The best teacher remains a student.

Tomorrow is the start of my internship. Apparently I should be “better prepared” because this is the second one.
I struggle to accept this attempt of comfort when I think any kind of comfort doesn’t exist when dealing with hormonally charged teenagers. So, as I attempt to prepare for sleep before tomorrow’s onslaught, a very familiar thought walked through my mind: What does it mean to be a teacher? Shockingly (or not so shockingly) this is a concept that isn’t new. An answer that often meets this questions comprises of words like: inspire, role-model, change, motivator, new thought, liberate etc etc etc

But what does it mean to be a teacher? What exactly is my purpose? Am I just there to deliver information? This is fundamentally impossible. The personality of anyone can’t be divorced from their work. Right?
This isn’t a superficial examination: looking at what it means to be a teacher is directly linked to what is learning, and as a result the foundations of the education system. The system which, by law says each and every person must engage with. So examining this is not done lightly. And honestly, on the advent of my teaching practice, these questions are fitting.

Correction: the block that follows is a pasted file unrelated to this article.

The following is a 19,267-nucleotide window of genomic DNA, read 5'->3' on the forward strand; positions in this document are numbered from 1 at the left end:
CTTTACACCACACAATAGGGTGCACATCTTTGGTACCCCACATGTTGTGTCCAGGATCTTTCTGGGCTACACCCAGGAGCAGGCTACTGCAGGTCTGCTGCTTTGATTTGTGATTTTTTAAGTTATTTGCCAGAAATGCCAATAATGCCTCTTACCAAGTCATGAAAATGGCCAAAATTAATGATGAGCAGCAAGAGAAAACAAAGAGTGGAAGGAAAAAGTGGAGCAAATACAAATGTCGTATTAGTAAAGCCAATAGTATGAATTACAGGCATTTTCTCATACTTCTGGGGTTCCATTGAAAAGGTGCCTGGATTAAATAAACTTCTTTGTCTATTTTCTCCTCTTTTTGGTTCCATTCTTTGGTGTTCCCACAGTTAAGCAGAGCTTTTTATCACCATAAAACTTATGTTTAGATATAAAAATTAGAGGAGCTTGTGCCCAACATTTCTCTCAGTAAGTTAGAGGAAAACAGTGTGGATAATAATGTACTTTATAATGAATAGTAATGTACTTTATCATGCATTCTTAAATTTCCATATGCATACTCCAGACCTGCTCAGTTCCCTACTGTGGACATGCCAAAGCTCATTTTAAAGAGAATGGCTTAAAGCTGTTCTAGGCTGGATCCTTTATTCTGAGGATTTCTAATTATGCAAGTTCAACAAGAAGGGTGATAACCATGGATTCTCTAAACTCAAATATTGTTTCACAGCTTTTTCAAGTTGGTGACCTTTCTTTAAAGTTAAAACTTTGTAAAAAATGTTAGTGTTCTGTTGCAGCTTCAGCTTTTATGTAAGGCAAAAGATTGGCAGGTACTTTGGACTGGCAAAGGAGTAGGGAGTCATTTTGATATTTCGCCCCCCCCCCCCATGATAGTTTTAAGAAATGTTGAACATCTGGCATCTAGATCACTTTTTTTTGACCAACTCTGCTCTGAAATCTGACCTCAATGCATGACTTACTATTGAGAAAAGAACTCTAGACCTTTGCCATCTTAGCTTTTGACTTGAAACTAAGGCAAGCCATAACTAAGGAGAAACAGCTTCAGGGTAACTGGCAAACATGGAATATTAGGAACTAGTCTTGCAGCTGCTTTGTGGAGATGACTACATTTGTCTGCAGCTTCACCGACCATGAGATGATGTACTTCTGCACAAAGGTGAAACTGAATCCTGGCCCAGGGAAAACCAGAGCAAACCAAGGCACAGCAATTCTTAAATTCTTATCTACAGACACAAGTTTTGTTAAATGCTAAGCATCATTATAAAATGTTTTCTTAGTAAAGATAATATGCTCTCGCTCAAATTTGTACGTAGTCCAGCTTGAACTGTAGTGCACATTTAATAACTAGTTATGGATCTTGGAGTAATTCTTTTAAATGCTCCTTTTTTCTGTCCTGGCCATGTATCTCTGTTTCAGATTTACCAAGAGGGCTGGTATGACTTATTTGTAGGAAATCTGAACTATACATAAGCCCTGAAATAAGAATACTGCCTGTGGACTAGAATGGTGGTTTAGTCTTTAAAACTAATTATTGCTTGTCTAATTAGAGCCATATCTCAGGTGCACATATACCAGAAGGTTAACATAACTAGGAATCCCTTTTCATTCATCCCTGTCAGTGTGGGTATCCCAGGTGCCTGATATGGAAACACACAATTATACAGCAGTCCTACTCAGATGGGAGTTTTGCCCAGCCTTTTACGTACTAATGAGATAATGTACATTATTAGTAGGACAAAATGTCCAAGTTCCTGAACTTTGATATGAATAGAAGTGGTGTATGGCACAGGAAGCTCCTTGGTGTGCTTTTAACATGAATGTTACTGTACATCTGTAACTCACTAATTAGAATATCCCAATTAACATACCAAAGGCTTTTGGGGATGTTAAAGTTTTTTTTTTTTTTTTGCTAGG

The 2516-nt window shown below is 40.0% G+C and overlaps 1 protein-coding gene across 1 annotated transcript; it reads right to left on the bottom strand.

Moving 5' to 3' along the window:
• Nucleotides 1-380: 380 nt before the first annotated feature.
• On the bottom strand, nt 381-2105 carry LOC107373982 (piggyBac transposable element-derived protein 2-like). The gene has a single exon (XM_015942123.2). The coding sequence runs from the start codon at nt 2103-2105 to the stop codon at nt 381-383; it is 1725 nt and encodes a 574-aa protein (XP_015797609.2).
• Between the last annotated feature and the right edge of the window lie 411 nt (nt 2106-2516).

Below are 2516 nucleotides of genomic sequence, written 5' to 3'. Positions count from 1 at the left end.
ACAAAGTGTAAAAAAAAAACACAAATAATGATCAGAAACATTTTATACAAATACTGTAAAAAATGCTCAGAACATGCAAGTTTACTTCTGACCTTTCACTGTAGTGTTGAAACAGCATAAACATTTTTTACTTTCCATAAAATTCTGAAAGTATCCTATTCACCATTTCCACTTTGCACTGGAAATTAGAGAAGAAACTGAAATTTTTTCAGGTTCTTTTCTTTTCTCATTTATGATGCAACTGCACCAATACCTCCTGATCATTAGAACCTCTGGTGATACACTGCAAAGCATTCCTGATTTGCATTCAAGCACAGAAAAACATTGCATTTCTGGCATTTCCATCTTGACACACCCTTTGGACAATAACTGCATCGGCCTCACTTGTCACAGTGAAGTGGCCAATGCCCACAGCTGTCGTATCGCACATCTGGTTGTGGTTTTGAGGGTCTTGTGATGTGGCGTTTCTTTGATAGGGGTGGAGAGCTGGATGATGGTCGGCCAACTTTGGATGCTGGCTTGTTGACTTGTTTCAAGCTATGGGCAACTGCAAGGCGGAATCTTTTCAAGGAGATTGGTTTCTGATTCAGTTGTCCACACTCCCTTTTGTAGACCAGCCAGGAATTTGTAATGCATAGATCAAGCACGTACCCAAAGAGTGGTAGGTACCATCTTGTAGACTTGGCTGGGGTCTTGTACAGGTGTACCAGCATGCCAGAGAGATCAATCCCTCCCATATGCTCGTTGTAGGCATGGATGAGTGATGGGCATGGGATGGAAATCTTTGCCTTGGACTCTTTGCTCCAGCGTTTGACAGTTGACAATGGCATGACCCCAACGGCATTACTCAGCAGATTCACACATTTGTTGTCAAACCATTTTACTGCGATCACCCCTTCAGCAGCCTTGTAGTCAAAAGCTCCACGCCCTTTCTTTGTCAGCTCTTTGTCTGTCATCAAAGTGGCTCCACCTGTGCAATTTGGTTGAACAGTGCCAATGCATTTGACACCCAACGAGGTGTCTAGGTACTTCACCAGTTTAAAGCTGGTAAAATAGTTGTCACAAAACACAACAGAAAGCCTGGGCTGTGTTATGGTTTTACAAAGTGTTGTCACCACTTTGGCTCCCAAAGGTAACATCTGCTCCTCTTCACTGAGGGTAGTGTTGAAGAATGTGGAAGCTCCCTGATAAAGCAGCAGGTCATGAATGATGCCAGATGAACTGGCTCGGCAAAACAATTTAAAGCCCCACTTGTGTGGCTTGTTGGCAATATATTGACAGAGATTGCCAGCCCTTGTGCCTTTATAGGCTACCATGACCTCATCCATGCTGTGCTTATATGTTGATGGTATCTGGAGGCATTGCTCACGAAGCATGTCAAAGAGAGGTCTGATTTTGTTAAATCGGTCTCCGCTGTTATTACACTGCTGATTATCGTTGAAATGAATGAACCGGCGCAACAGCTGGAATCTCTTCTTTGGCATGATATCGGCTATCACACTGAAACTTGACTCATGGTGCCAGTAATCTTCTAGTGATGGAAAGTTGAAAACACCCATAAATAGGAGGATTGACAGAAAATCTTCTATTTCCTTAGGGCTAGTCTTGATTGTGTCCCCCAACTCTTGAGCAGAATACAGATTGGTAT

Another question which seems to be growing at the speed of a newborn: What is a successful teacher? How do you measure success in the education system? Then, how do you measure personal success? In a society built on competition, it would be near impossible to ask a professional to remove or try to dilute their competitive nature from their work. So what is a successful teacher? A punctual one? A role-model? A figure of authority and structure?

Many questions, each with its own variety of answers. Watch this space.